Head over the the 'shows' section to browse the wide range of video and audio broadcasting available online, including "This Week in the Pentagon" and the American Forces Press service weekly podcast for military news; "Battleground", featuring historic films from past wars; and "Downrange", a newscast from Iraq and Afghanistan. On the lighter side, check out "The Grill Sergeants", a cooking show featuring top chefs in the military, and "Fit for Duty: Pilates" for a good workout.
Information as Power, U.S. Army War College
To learn more about these practices in the context of security issues, check out this electronic library of academic work by and for the U.S. Army related to information as an element of national power. You'll find publications such as "Bullets and Blogs: New Media and the Warfighter", "Information Operations as a Deterrent to Armed Conflict", and "War in the Information Age".
This just in: GPO is gearing up to facilitate cooperative cataloging projects in FDLP libraries. This is great news for all those uncataloged-bound-with-unanalyzed series that every agency seems to have (yeah I'm talking to you Department of Agriculture Bulletin!). This push to catalog will make depository collections much more findable and usable!
Many libraries in the FDLP have voiced interest in establishing cooperative cataloging partnerships with GPO to exchange cataloging records, work together to catalog older materials, or enhance existing cataloging records to meet current cataloging standards. GPO has created guidelines for the establishment of partnerships that have a cataloging component. Federal depository libraries that are interested in possible cataloging partnerships are encouraged to review the guidelines and contact the partnership coordinator.
A few days ago, the Washington Post interviewed David Walls, GPO's new -- and first! -- preservation librarian. We're really excited to work with GPO and Mr Walls on building our public digital govt information preservation architecture.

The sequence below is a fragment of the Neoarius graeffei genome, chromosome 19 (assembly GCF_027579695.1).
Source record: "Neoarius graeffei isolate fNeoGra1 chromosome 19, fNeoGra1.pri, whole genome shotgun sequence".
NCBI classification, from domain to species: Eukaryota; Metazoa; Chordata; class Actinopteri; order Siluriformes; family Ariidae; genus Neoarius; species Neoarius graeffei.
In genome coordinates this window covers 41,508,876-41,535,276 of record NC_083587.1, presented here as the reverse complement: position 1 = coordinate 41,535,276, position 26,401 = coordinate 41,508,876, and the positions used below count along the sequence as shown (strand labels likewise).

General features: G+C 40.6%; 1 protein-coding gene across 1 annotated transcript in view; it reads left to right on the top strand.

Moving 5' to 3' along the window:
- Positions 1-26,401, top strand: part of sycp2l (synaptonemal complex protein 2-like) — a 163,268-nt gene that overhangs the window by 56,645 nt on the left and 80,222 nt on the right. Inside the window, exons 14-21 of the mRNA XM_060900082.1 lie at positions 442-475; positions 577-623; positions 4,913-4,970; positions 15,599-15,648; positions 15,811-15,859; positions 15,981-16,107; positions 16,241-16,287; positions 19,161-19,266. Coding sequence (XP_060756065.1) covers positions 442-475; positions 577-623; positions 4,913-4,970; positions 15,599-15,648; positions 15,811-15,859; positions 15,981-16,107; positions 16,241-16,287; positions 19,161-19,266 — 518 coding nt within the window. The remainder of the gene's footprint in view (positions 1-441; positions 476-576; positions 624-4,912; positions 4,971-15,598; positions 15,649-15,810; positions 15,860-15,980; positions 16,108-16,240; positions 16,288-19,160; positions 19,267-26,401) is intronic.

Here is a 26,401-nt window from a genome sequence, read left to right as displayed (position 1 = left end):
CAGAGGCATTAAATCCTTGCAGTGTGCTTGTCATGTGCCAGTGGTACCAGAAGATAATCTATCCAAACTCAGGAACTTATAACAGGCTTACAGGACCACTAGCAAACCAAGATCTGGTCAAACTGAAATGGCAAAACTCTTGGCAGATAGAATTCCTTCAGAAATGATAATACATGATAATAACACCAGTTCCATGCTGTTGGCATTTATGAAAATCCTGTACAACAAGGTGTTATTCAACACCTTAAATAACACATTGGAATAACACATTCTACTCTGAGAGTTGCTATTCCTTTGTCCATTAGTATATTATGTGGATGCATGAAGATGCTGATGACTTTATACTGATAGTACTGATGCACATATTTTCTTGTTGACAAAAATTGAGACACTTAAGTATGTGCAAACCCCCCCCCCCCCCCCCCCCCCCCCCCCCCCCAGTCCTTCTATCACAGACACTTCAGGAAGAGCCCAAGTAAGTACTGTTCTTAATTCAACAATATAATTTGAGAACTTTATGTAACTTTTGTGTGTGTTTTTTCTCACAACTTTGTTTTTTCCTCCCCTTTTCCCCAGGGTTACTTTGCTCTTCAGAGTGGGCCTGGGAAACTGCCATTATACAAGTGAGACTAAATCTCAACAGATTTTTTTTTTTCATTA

David Walls is overseeing the transition at the GPO to digital archiving
By Lisa Rein. Friday, July 30, 2010; B03
The U.S. Government Printing Office provides Americans with permanent access to government information, printing about 2 billion pages every year.
As it celebrates its 150th anniversary this year, it has hired its first preservation librarian to oversee, among other things, the transition to digital archiving. David Walls comes to Washington from Yale University, where he worked as a preservation librarian for 12 years.
Walls, 47, just finished his fourth month on the job.
Q.How did you get interested in library preservation?
I volunteered years ago in the rare-books collection at the Baylor University library in Texas. I got bitten by the bug then. It's a very small field and a young one. You could probably put every preservation person in the U.S. in one large hotel ballroom. Most people who do this work are in academic settings or private libraries, but there are government libraries, too, beyond the Library of Congress. You've got the National Library of Medicine, for example.
Why did the office create a position for a preservationist?
We're in an era of digital publications being produced all over government. We're continuing to supply printed copies of the Federal Register and other publications, but most every federal agency is producing things with only digital content. If you get on almost every federal Web site you'll click on things that, in a previous age, would have been produced in a report or a book.
The GPO is updating a digital system we rolled out last year to disseminate and authenticate all of this government information. If you go to http://www.fdsys.gov, you'll see the Federal Register, the new health-care law, the financial reform law, congressional bills, the president's budget on there. And a lot more, of course. We're designing a new server that's more robust. The federal digital system is part of our mission.
Where were government documents such as legislation and the federal budget preserved in the paper-only days?
This is an organization that for 150 years has been distributing publications to various libraries across the country. It's called the Federal Depository Library Program. There are 1,220 of these libraries in the U.S. and Guam, usually departments or units within other libraries. Georgetown Law Library is one. They may specialize in saving Supreme Court briefs or statutes at large. A library in Missouri might preserve Small Business Administration publications or Fish and Wildlife documents.
Some libraries accept everything the government puts out and keep it forever. Others select which stuff to keep. Right now, we're reaching out to this community to do a basic review of our operational plan, to look at our content and develop a set of preservation services to offer the libraries, digitally as well as on paper.
Some publications the libraries carry are old enough to become brittle. If we're about permanent access to government information, what is our plan for reaching out to these libraries to make sure that happens? My job is to provide some leadership and act as a facilitator.
What is digital security, and why is it important?
We need to make sure the information that the printing office disseminates is secure. So right now, we're doing an internal audit project to make sure our digital repository is trusted. It'll be preserved according to modern standards. Think of it as a bank audit. A bank has to go through an audit to make sure it's a trusted repository of money. The same is true for us.